The Turkish government launched the Ankara-Sivas High-Speed Train (YHT) service on April 26, which will be available for free for one month.
The United Transport Workers Union (BTS) stated that the project was put into operation before completion and that there are signalization deficiencies on the Ankara-Kırıkkale line, according to daily Evrensel. The union added that a “disaster” could happen without proper operation.
The BTS reminded the train tragedy in the capital Ankara in which nine people lost their lives in 2018 because the train line was opened before completing the signalling system. The union pointed out that safe, fast, and comfortable transportation is the priority of everyone, but the government has turned these projects into a political propaganda tool.
The BTS drew attention to the shortcomings of the Ankara-Sivas YHT line. It's project was started in 2008 and could only be opened at the end of 15 years despite the announcements that it would be opened several times. “Before the presidential and parliamentary elections on May 14, we see another incomplete opening," the union added.
After the accident in 2018 in Ankara, then Transport Minister Mehmet Cahit Turhan argued that “The signaling system is not a must for railway operations.”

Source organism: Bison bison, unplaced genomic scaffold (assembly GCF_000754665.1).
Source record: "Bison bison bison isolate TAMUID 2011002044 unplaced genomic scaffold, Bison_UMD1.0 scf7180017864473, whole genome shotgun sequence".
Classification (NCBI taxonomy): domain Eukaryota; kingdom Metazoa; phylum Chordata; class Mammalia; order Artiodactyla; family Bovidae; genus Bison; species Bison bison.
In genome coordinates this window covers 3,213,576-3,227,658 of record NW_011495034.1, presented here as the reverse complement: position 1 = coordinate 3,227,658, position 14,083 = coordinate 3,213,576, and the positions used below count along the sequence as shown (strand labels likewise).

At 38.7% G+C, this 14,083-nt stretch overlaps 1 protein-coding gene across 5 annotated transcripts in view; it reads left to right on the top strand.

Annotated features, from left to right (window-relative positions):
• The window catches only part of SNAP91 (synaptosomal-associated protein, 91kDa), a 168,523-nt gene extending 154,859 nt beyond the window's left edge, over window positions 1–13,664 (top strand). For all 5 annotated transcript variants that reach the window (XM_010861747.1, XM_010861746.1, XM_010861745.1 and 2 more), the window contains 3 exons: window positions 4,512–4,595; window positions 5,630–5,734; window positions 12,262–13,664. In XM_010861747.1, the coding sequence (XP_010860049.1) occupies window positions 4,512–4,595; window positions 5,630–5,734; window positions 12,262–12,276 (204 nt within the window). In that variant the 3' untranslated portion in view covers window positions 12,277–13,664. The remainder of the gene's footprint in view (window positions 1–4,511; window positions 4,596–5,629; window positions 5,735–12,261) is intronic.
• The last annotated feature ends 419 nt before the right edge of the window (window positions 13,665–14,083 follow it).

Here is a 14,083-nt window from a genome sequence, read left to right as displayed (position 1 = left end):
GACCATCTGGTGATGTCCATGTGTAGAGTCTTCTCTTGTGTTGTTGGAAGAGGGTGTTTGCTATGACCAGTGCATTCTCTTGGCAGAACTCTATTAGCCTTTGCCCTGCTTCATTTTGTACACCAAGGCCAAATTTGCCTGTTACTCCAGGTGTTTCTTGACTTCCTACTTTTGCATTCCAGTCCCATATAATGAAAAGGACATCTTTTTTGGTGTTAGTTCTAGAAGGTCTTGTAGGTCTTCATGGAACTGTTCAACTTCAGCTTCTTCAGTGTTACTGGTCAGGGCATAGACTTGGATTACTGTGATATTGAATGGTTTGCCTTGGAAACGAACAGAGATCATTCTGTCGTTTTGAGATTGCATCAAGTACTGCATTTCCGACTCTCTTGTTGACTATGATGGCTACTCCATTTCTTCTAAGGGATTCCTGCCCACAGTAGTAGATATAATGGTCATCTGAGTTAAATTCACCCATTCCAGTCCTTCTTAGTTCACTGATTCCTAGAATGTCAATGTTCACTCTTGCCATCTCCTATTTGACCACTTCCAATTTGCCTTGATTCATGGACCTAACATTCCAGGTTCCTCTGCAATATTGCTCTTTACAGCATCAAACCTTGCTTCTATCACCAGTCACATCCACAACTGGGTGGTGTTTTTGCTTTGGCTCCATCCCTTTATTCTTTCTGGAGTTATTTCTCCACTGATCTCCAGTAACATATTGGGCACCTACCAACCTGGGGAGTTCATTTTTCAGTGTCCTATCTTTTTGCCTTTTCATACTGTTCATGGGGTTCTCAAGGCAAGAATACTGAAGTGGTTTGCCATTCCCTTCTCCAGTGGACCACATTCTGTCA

High-speed train lines, which were opened without completing the necessary infrastructure works in order to increase the passenger capacity and make more profit for certain lines, caused many deaths and injuries during the Justice and Development Party’s (AKP) rule.
In 2004, an "accelerated train" between Ankara and Istanbul derailed in Sakarya province, killing 41 people. The reason for the accident was that the train was put into operation without ground surveys and without fulfilling the technical requirements for the new operating speed.
In July 2018, a passenger train traveling from Edirne to Istanbul derailed and overturned in the Çorlu district of Tekirdağ province due to a landslide of the earthen culvert under the track. Some 25 people lost their lives, and 318 people were injured. Turkish State Railways’ (TCDD) failure to carry out the necessary checks on the line and fulfill the technical requirements during maintenance on the line paved the way for the accident.